Sunday, July 9, 2006

Chile's Corporate Dinosaurs & Black-Necked Swans

Thank the gods of the ocean that Chile barely has petroleum reserves of its own. That's what I'm thinking as I'm sitting in a cafe in Santiago de Chile, between environmental surf missions, reading of chaos in the Middle East, Iraq, Israel... Having to import all of your oil into a remote South American nation makes for high oil prices, angry truckers, and sweet STABILITY. No fundamentalists seeking martyrdom, no foreign armies protecting their "interests", no private-public mega-corporations seeking stockholder fortunes. Or is it so? How stable is this famously heralded economic miracle of Latin America?
After five years of studying, living, working and surfing in Chile, and one year back home in California, I have been sent back to beloved Chile by Save the Waves Coalition to tackle the billion-dollar dinosaur known as Celco Nueva Aldea: a new pulp mill in southern Chile owned by the Angelini Group which threatens to destroy numerous cold water point breaks and local livelihoods with air, water and soil pollution. Celco had been found responsible by Chilean authorities and Latin American international court of grossly polluting the Carlos Anwandter Sanctuary, an internationally recognized wetland and black-necked-swan habitat near Valdivia. There were thousands of swans living in this sanctuary, but as of last week their number is officially down to 127. I hope to raise enough public and political hell to stop this from happening in Nueva Aldea, the site of Celco's newest billion-dollar-baby.

"Complejo Forestal e Industrial Nueva Aldea"Celco's latest watery disaster in South America. The Itata River, which empties into the Pacific Ocean 30 kilometers away, can be seen in the background. Photo Will Henry
I returned to Chile on June 13, 2006; this triumphant return was after supposedly being gone from Chile for one year: a year in which I ended up traveling to Chile four times, a year in which I had promised myself to swear off Chile for good. But in 2003 I helped found and still sit on the board of Proplaya, a Chilean non-profit corporation wholly run by volunteer surfers and lovers of the ocean. And they needed me. So back to Chile I went, four times in 2005 - 2006, and back in Chile I am again, helping to publicize and prevent the latest debacle from Celco. I can’t seem to get rid of this South American land of dark-eyed, black-haired passionate beauties, long left pointbreaks and deep-pocketed credit-fueled cowboys.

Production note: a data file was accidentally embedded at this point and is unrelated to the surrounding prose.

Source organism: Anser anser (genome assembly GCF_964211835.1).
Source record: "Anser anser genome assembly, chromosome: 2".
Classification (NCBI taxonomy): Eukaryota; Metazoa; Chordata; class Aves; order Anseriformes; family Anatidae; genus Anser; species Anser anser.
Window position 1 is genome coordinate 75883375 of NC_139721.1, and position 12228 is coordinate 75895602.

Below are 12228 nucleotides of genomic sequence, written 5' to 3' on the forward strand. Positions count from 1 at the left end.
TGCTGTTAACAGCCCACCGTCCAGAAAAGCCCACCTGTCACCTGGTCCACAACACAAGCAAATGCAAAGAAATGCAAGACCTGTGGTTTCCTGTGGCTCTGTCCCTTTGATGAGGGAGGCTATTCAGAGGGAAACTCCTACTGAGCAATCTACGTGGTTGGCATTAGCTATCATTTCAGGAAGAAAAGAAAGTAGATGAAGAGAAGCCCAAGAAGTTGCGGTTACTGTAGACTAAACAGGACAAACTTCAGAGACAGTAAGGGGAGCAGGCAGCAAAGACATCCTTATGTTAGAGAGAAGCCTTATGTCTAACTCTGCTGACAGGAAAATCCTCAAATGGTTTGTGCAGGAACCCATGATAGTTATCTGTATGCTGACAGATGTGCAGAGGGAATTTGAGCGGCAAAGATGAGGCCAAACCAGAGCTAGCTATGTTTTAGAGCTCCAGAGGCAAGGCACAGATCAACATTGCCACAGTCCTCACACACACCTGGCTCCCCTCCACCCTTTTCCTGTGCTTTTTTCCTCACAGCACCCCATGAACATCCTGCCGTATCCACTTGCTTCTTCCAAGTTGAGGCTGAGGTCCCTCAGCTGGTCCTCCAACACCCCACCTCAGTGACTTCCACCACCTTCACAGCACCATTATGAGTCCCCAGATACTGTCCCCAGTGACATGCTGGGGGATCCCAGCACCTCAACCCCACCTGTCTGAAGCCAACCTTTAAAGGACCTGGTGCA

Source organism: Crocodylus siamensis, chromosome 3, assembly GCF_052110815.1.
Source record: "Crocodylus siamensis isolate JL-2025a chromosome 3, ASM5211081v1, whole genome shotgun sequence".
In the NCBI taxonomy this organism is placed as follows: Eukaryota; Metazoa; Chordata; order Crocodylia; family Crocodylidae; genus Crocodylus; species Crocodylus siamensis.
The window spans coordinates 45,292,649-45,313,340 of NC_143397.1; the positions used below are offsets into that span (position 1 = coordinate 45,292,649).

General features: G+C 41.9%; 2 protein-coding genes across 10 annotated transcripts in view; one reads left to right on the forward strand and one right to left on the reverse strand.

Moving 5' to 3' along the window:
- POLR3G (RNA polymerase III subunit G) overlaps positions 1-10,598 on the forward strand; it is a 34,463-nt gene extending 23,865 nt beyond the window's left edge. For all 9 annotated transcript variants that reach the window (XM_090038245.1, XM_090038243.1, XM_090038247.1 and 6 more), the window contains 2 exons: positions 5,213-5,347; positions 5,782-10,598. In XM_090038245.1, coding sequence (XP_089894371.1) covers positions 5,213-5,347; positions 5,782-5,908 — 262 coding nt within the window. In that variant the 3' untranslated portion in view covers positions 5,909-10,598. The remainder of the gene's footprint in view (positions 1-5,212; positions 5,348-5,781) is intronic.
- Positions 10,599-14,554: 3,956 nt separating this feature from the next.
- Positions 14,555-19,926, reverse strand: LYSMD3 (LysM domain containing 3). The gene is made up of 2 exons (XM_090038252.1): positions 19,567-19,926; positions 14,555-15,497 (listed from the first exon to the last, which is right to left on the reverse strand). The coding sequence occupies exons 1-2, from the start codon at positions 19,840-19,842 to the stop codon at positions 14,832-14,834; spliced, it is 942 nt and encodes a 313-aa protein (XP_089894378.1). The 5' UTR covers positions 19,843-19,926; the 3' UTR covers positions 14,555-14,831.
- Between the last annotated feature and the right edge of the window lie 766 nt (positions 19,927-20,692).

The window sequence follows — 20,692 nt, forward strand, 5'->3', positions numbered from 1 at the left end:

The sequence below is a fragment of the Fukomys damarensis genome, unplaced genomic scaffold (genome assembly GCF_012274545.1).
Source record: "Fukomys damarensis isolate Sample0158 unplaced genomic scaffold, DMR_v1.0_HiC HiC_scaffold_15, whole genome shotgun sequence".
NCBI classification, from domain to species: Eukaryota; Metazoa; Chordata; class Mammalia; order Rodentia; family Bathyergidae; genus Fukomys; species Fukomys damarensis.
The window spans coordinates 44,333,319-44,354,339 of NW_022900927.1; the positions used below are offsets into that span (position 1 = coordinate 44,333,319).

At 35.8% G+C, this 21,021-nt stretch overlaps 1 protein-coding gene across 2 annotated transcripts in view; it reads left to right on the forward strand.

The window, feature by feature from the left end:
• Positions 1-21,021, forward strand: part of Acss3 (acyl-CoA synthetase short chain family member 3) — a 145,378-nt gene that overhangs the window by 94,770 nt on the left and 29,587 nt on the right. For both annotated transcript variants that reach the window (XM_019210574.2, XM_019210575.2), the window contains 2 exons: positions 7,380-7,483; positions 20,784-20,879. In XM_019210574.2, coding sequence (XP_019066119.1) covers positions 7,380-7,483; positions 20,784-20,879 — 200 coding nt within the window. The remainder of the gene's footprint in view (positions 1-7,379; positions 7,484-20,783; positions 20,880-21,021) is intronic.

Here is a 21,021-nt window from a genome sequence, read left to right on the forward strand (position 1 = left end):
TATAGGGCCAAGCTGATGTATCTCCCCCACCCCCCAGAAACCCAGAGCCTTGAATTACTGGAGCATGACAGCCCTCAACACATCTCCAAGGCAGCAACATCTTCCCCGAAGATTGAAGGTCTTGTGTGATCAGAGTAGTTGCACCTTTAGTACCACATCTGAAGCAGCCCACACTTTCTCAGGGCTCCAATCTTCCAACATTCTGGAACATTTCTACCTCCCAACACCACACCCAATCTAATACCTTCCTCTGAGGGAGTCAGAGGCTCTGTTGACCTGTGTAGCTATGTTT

Going RightSometimes I have to go right in this land o lefts.
Celco is truly a dinosaur in this country. A very ugly dinosaur backed by a small army of well-paid publicists, lawyers, politicians and scientists to make it seem like a well-mannered poodle. Junk science. Local doctors in Constitucion, a coastal surf zone essentially ruined a decade ago by yet another Celco mill, are fearful of publicizing the state of public health in that coastal city. Why? Because Celco funds most of the hospital’s budget. The doctors and city officials I spoke with refused to be named nor quoted. Why, I asked again. Because Celco is a veeeery powerful company. End of official conversation. But an off-the-record casual conversation continued, and in that conversation we spoke of a local public health crisis; of skyrocketing cancer rates downwind of the Constitucion mill; of midnight payoffs and ex-military henchmen. Do you still believe that Chile is the economic miracle of South America? Because sometimes it seems like we need a miracle when it comes to the global paper pulp industry – why do you think it’s nearly outlawed in Europe and Scandinavia? The cleanest part of all this is the foul-smelling pulp mill effluent that is pumped out by the millions of gallons every day here.